Voice recognition software can be quirky, and a little tough to learn how to use, but it has been a godsend for me. Even though I “talk” my books, I still maintain the direct connection to the page and what ends up on it — something I don’t think I would have if I dictated through a secretary. I highly recommend it to other handicapped writers as a wonderful alternative to using a dictaphone and hiring out the typing.

  16. When I go to town, I think I come in close to 70 wpm. I always thought my 6th grade typing class archaic and useless. HA!


  17. Eve, I’m convinced my brain takes too many sudden turns for me to keep up. 😉

  18. Raine, I like working with pen and paper, but I do get frustrated that I can’t write as fast I come up with things.

  19. Trace, I don’t have to look at my hands when I type. (Thank goodness for my high school typing class.;) Numbers are a different story. *g*

  20. Amy, That’s interesting that your typing speed doesn’t impact your productivity.

  21. Alison, Good point. Thanks for the reminder. 🙂

  22. Jo, I’m not sure how much my typing speed hinders my writing. I think, like you mentioned, it depends on the flow. That said, I’d love to be faster. (wg)

  23. Patrice, My chest squeezes every time Mavis Beacon says ‘go’ on one of those typing tests. Every muscle in my body tenses and once I hit one wrong key, it’s like an avalanche of mistakes. LOL!

  24. Chey, Good point. Oh, and congrats on the upcoming hardback release. 😀

  25. PBW, Your ears must have been burning. *ggg* Several writers that I’ve spoken to use Dragon Naturally Speaking. They love it. I’m sure it is a godsend to folks with physical impairments. I’m glad you found something that works, so we can still get all of your lovely books. (big grin)

  26. Chris, That just goes to show you that some things from school really do stick with you. 😉

  27. My “official” typing speed was 54wpm at the last test. My Mavis Beacon typing speed is closer to 70wpm with, surprisingly, 100% accuracy (I thnk copy typing from the screen is quicker – for me – than copy typing from paper). However, I hate and detest typing. I do as much as I can in longhand first, and then type it all up, although at the moment I’m typing it chapter by chapter so I don’t have a big batch of typing in one go. If the typing up didn’t form part of the editing process, I’d farm that part out.

  28. I really don’t know. I took typing classes when I was in junior high since most of the written reports in high school had to be typed. I can type without looking at the keyboard. Hmm… I know I can type faster than my thoughts go. Maybe my brain is slow. *lol*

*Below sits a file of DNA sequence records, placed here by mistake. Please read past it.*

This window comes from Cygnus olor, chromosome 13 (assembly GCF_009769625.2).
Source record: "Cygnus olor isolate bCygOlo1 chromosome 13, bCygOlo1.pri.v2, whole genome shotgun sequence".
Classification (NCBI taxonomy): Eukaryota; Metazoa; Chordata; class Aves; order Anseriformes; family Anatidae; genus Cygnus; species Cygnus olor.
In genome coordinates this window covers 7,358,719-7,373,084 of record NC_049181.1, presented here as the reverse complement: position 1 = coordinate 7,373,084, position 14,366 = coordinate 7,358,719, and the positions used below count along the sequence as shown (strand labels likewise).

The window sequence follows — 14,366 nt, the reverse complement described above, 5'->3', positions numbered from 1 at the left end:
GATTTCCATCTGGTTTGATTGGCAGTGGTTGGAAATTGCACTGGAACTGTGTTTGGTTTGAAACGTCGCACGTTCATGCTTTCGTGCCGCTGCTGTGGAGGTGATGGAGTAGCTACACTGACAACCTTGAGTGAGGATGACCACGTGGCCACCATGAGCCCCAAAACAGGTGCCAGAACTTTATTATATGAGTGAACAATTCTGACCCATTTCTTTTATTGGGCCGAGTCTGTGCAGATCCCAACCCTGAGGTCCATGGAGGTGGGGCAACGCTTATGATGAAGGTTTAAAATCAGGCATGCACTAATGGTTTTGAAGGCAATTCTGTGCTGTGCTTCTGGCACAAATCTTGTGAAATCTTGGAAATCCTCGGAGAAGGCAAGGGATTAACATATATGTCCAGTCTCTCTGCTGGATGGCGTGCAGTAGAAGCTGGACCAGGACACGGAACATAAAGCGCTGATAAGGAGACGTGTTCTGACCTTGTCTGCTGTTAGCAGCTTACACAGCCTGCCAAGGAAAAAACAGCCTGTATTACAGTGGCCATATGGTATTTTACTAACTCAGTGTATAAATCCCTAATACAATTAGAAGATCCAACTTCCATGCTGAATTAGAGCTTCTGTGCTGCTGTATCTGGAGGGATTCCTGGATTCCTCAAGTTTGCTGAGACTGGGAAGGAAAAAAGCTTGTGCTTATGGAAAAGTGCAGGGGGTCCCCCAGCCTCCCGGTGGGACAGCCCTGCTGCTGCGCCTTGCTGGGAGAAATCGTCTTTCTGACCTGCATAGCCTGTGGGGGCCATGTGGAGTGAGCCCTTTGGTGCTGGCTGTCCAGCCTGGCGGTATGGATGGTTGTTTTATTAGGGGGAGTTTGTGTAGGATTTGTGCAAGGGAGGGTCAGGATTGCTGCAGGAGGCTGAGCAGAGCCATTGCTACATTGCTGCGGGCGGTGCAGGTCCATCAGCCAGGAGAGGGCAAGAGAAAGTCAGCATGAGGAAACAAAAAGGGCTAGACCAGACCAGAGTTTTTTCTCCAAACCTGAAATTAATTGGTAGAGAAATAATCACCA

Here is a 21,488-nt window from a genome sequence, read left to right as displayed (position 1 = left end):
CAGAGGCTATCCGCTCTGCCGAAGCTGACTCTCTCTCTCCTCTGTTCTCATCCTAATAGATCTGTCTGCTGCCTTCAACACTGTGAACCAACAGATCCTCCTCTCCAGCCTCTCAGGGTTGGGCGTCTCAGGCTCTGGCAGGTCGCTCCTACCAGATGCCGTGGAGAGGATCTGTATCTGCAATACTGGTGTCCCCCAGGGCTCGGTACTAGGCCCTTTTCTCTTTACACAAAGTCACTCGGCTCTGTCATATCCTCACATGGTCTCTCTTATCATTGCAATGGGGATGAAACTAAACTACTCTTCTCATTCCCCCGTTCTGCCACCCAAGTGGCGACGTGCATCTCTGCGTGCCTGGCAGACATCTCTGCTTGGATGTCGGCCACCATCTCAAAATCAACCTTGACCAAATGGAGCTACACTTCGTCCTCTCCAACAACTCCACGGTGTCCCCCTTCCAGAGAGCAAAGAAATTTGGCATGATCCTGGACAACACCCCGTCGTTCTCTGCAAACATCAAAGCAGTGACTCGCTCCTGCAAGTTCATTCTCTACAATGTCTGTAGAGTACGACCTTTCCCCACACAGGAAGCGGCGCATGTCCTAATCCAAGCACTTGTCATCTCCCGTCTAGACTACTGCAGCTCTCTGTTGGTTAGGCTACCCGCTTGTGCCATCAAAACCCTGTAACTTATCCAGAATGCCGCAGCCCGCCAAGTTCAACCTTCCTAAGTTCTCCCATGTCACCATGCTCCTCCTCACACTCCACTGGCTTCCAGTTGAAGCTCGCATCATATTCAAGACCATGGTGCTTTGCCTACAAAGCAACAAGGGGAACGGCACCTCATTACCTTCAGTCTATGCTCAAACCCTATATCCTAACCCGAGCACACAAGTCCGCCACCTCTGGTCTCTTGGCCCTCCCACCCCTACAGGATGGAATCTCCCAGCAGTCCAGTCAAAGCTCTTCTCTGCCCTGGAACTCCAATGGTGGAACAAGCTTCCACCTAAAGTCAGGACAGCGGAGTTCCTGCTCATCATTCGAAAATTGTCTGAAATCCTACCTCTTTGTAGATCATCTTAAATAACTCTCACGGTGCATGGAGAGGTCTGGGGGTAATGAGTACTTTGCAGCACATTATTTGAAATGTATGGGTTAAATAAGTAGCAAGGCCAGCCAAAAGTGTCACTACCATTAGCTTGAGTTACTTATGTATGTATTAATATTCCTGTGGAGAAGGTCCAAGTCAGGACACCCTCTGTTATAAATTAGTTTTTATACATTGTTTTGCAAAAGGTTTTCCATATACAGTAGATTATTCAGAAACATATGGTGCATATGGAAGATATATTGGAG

29. Diane, That’s great on the typing speed. I write longhand when I need to get story ideas down or if I’m stuck. For some reason, they flow when I write on paper.

  30. Silma, LOL!

  31. I type all day at work and then all night when I get home on my papers. I’m a correct as I go type but usually this doesn’t affect my productivity all that much. I tend to stop and think, sketch out more ideas and then continue on again. At last check I was somewhere around 85-90 wpm, which is actually extremely fast. Over 100 is almost unheard of. 😉 I believe 60wpm is about average and there is nothing wrong with that.

  32. Shannon, That’s great! I don’t want to be average. WAAAA!!!

  33. Jordan,

    Depending on how it’s going, I type between 50 and 90 words per minute. For business, I can type 90 words, of course (when I know what I’m going to be typing.)

    I taught myself to type when I was nine, and just kept doing it. Practice, practice, practice.

    And of course the computer keyboard helps a lot!

    I need to finish a novel this month that I thought I wouldn’t have to turn in until January, so I’m using PBW as a major inspiration. Although I’m not signing up for Nanowriting month, I’m certainly pretending I’m part of it to get this done .

  34. uh… in high school it was about 80 words per minute.

    What affects of my productivity is my brain. Is my mind on what I’m doing? Or elsewhere… there’s often days when I can’t focus beyond getting down a thousand words or so.

  35. Wow Douglas that’s great! I did’t learn how to type until I was 14/15 years old and never hardly used it afterwards. I’ve only gotten back into typing since I started the writing (again). I guess that’s four years now.

    I’ll be pretending right along with you. 😉

  36. Shiloh, That’s great. At least you’re getting a thousand words down. I do agree though that when your brain isn’t engaged the writing comes HARD.

  37. I’m an adequate typist. I type about 50-60 words a minute accurately using the Dvorak keyboard. It doesn’t affect my writing speed at all, though, because frankly, most of the time my brain barely manages to keep up with my fingers. They sit there a fair amount of the time, waiting for me to send them something they can use.

  38. LOL Holly! My fingers sit around a lot too. (wg) I haven’t heard of that keyboard. I just bought the brand new Microsoft Ergonomic Keyboard 4000. It’s taking some time to get used to it because it actually tilts your fingers down a bit. I’m off to look up the keyboard you mentioned.

  39. I used to type about 35-45 wpm back in high school. I think I’m a little quicker now (27 years and lots more keyboard use), but speed doesn’t matter. So far my typing is still faster than my mental composition.

  40. Jean, I’m in Holly’s range. I probably type around 50 to 60 words a minute…give or take a few mistakes. 😀

  41. I’m late on this topic, but I was just thinking exactly the same thing. I pulled at my Mavis and was demoralized at my typing speed. It’s definitely something I have to work at.

  42. Monica, I hear you.

  43. Interesting 🙂 I wish I had PBW’s speed. Writing-wise! Because I type 80 WPM on average and up to 85-90 when I’m practicing regularly (i.e. write every day). Yet the maximum I can do is 1000 per hour, maybe 5k a day. After that, brain-fried 🙂